Every cell in the body needs a constant supply of glucose. This fuel is carried throughout the body by the blood. The blood glucose levels are carefully controlled. Hormones are chemical messengers that play the main role in ensuring that blood glucose levels are not too high, nor too low. However, various problems can arise and the blood glucose may reach abnormal levels.
What is hyperglycemia?
Hyperglycemia is the medical term for high blood glucose levels. At the other end is hypoglycemia which is abnormally low blood glucose levels. Since glucose is a sugar, hyperglycemia is also sometimes referred to as high blood sugar levels. If it is persistently high then it can damage cells throughout the body and cause permanent complications. This can eventually have fatal consequences.
The most common condition where hyperglycemia is seen is diabetes mellitus. This is the reason why diabetes mellitus is also sometimes called sugar diabetes. However, an elevation of blood glucose levels can also occur with other diseases and disorders. Despite the body’s attempts, the blood glucose levels do not return to a normal level in these conditions.
How are blood glucose levels controlled?
Glucose is sourced from the breakdown of food in the gut. Nutrients are absorbed from the gut and complex nutrients are broken down further within the body. Blood transports the glucose throughout the body. However, the blood glucose levels have to be maintained within a narrow range. This is mainly controlled by hormones from the pancreas.
There are two main hormones that regulate the blood glucose levels – insulin and glucagon. Insulin lowers blood glucose levels. It stimulates cells to increase glucose uptake from the blood and triggers the liver to store any excess glucose. Glucagon raises the blood glucose levels when it drops too low. Stored glucose (glycogen) is mobilized and proteins and fats are also used for energy production in a process known as gluconeogenesis.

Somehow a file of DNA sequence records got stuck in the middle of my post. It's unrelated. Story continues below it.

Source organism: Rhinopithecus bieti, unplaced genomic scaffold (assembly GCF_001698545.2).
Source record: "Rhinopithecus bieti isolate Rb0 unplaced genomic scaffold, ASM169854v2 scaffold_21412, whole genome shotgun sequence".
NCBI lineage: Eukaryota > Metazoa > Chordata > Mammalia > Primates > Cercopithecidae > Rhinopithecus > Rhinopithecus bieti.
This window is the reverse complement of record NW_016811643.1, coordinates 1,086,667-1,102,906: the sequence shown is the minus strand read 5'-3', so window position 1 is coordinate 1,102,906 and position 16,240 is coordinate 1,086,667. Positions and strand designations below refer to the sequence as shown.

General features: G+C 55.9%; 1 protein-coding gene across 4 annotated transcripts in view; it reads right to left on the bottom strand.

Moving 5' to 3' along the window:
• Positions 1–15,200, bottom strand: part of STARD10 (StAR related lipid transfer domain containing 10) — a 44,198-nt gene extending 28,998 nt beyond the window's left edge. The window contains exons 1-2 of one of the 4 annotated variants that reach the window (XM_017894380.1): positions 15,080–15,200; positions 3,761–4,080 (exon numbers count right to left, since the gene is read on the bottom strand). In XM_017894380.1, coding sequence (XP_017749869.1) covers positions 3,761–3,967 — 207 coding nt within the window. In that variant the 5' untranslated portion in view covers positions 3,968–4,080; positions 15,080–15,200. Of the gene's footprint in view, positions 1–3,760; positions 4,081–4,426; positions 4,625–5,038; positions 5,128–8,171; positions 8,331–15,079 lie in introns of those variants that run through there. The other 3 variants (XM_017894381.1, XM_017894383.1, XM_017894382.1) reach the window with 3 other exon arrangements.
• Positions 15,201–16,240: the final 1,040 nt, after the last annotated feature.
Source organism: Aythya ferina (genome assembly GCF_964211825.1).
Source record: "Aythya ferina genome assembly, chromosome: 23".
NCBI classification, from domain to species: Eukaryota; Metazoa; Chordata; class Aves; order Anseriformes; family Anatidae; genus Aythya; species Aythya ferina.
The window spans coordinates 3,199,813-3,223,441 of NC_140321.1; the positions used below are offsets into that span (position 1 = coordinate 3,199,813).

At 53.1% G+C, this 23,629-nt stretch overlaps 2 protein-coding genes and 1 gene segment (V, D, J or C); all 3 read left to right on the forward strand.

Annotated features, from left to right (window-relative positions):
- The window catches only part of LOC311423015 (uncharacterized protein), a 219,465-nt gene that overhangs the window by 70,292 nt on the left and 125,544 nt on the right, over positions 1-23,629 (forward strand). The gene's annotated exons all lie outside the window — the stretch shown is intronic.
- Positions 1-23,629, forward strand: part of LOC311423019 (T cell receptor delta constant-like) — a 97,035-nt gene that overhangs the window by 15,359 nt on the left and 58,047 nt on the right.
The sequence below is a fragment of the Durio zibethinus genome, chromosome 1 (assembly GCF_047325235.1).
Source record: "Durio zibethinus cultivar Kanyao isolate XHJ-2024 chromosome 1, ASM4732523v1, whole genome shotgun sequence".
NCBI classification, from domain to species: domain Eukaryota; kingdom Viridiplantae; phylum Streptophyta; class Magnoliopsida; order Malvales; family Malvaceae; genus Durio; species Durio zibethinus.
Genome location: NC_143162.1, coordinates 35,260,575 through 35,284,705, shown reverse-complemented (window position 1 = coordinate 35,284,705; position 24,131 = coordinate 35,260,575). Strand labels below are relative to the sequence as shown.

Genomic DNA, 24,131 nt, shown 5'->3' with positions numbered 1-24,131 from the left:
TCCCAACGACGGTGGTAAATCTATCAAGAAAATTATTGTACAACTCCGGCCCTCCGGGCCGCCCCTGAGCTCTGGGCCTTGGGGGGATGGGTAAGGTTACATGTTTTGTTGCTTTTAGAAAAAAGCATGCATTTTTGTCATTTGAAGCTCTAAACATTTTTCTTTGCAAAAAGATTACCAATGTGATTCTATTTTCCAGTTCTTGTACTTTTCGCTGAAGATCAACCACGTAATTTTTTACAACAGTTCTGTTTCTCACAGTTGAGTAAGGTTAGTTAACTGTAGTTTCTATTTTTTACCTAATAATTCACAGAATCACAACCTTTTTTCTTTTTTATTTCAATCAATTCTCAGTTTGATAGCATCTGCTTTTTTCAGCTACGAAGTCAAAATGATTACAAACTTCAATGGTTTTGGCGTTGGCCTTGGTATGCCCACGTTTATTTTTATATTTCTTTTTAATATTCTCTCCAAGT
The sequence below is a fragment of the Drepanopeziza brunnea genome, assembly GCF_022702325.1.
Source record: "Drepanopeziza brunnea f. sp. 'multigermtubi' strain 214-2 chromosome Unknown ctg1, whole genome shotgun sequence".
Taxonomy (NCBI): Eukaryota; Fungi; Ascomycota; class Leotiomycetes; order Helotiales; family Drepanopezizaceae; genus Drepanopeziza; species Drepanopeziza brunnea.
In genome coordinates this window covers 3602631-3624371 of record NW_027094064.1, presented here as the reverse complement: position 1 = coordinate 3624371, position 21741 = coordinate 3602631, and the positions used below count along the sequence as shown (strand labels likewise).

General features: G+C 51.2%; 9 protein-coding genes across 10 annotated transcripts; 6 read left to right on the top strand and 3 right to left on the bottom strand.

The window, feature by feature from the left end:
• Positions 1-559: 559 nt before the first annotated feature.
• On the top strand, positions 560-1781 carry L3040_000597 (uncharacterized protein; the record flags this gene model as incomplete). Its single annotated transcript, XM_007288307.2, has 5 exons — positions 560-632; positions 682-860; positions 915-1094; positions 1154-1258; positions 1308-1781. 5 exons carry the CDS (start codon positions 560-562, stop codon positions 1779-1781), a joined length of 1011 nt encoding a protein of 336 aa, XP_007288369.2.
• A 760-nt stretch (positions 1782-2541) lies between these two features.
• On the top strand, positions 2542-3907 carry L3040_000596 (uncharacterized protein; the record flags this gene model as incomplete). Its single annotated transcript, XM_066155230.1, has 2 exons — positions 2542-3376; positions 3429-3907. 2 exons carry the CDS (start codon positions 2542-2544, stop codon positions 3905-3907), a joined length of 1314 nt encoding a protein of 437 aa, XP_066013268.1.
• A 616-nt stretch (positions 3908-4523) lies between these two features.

How high are hyperglycemia levels?
The normal blood glucose levels depends on the timing of the last meal. The normal range for fasting blood glucose levels are 72 to 99mg/dL. Fasting refers to a period of not eating any food for at least 8 hours. The glucose levels can rise to as high as 140mg/dL up to 2 hours after eating a meal and still be considered normal.
Therefore fasting blood glucose levels of 100mg/dL and above is considered as hyperglycemia. Similarly blood glucose levels above 140mg/dL is considered as hyperglycemia, irrespective of when a person has consumed food. The acceptable blood glucose range differs for well managed diabetes mellitus.
Causes of Hyperglycemia
Prolonged hyperglycemia is one of the main consequences of diabetes mellitus. However, acute episodes may be seen in periods of stress/shock, severe infections, pregnancy, stroke and heart attacks. These non-diabetic causes of hyperglycemia need to be treated in order for the blood sugar levels to return to a normal state.
Hyperglycemia in strokes and heart attacks can negatively impact the prognosis. It may also be seen in conditions associated with growth hormone, like gigantism, as growth hormone is one of the accessory hormones (along with cortisol and epinephrine) that can raise blood sugar levels.